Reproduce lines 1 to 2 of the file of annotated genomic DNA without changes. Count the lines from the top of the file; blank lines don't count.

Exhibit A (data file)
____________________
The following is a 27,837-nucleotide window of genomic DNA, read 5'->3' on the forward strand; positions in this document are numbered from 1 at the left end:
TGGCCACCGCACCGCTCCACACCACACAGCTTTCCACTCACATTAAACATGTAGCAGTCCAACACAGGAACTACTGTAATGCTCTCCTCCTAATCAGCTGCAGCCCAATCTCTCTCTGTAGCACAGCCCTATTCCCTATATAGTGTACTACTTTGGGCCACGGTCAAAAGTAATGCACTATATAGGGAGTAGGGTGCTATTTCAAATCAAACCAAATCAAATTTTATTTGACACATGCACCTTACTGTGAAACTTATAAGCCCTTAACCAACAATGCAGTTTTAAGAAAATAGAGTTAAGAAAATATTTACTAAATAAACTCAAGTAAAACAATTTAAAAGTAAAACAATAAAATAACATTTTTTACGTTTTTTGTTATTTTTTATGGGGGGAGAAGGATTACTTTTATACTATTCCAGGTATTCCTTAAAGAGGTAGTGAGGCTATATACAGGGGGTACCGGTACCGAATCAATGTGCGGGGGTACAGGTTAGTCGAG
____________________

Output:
The following is a 27,837-nucleotide window of genomic DNA, read 5'->3' on the forward strand; positions in this document are numbered from 1 at the left end:
TGGCCACCGCACCGCTCCACACCACACAGCTTTCCACTCACATTAAACATGTAGCAGTCCAACACAGGAACTACTGTAATGCTCTCCTCCTAATCAGCTGCAGCCCAATCTCTCTCTGTAGCACAGCCCTATTCCCTATATAGTGTACTACTTTGGGCCACGGTCAAAAGTAATGCACTATATAGGGAGTAGGGTGCTATTTCAAATCAAACCAAATCAAATTTTATTTGACACATGCACCTTACTGTGAAACTTATAAGCCCTTAACCAACAATGCAGTTTTAAGAAAATAGAGTTAAGAAAATATTTACTAAATAAACTCAAGTAAAACAATTTAAAAGTAAAACAATAAAATAACATTTTTTACGTTTTTTGTTATTTTTTATGGGGGGAGAAGGATTACTTTTATACTATTCCAGGTATTCCTTAAAGAGGTAGTGAGGCTATATACAGGGGGTACCGGTACCGAATCAATGTGCGGGGGTACAGGTTAGTCGAG